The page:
I’ve been spending a lot of time lately working on leadership evaluation and selection. Specifically, we spent a bunch of time talking about how to make better talent decisions. In addition to looking at times we got it right, we also analyzed a lot of failures—what made Tom unable to perform at the level expected, and why did Sally self-destruct?
Two topics that came up regularly? Confidence and humility—and specifically, how the right balance matters a lot to leaders. I stumbled across this tidbit, buried in an article about politics, but there’s lots here to like.
Tomas Chamorro-Premuzic, a professor of business psychology (has) studied the link between confidence and leadership extensively. One key point…Confidence is a better predictor of who will become a leader than who will succeed as a leader. That’s partly because if you’re not that confident, you won’t put yourself in the running for a leadership position in the first place — whether by raising your hand for a promotion at work or by running for the highest office in the land.
But it also has to do with people’s assumptions about what a leader should look like. Chamorro-Premuzic said: “If you seem insecure, if you seem anxious, if you seem to have some self-doubt, then you won’t emerge as a leader because people will think that you are a liability.” … “We tend to think the main obstacle that people need to address is, ‘You have to believe in yourself,'” Chamorro-Premuzic said. “But actually that isn’t the case. What you really need to have is ability, the right level of skills, the right level of knowledge, the right capacity.”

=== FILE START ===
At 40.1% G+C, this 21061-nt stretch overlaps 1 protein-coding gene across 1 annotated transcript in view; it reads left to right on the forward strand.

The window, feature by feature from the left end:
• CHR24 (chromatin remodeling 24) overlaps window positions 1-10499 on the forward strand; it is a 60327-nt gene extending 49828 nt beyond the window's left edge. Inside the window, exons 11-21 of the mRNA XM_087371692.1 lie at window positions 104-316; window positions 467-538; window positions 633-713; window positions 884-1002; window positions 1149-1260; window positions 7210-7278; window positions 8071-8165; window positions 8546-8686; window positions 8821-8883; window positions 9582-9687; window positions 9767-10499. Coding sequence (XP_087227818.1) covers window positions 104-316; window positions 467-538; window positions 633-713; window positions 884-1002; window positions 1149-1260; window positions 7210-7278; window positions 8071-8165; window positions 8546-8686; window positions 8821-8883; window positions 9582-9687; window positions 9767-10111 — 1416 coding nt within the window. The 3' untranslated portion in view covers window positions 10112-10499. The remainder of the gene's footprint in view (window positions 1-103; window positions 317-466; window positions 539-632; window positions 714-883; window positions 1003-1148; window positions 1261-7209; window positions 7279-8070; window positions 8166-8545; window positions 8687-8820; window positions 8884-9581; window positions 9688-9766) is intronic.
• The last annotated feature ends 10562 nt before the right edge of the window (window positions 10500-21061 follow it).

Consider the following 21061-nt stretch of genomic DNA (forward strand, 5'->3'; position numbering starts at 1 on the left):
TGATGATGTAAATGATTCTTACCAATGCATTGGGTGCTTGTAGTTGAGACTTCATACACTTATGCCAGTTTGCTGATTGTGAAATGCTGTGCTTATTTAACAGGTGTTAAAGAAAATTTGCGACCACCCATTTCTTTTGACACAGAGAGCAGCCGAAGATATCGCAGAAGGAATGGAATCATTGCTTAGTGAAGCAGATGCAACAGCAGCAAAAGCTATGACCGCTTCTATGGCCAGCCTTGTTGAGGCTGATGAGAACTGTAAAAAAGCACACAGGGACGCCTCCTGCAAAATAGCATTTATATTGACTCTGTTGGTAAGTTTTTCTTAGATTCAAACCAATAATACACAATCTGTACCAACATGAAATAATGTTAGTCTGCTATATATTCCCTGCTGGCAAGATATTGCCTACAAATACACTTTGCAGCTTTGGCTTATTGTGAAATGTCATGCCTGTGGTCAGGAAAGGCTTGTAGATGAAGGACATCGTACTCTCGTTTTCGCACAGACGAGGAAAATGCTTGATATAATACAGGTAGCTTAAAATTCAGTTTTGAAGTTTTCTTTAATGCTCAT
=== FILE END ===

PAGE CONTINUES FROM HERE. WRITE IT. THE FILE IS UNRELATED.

He went on: “Once you are a leader it’s probably good to have the capacity to question yourself and a moderate degree of insecurity and self-criticism so that you don’t engage in too much risk-taking.” Once you’re a leader, competence matters more than confidence. Indeed, research suggests that humility, and even some amount of under-confidence, are linked to more effective leadership.
Key takeaways for me:
- Confidence, big smile, drive for results helps others select you as a leader
- Once in the gig, however, good leaders understand their fallibility and how it helps them
As we analyzed the successes and failures we had, we acknowledged that we always knew that over-confidence can be a career killer. We recognized, however, that being overly humble can kill you, too.
Thanks for the promotion, Boss. Wow, I hardly think I deserve it. Man, well we will do our best. Whew, hope I have what it takes. I’ll talk to the team and let them know how honored I am that you chose me, even though I know there are lots–lots–of other good people you could have chosen. I’ll be a boss who seeks out lots–lots–of feedback from others.
That’s no good either. Just like ordering a side salad with your double bacon cheeseburger, it’s all about balance, people.
I have spent the last 20 years of my professional life advising leaders to make great talent decisions to drive business results. In my current gig, I lead talent acquisition and management for a multi-billion-dollar, 100% employee-owned construction company. I geek out on analytics, succession planning, etc. and love it when we position folks to do their best work. That’s fun stuff. I tease bad HR people, because I think we can all do better, myself included. That’s fun, too.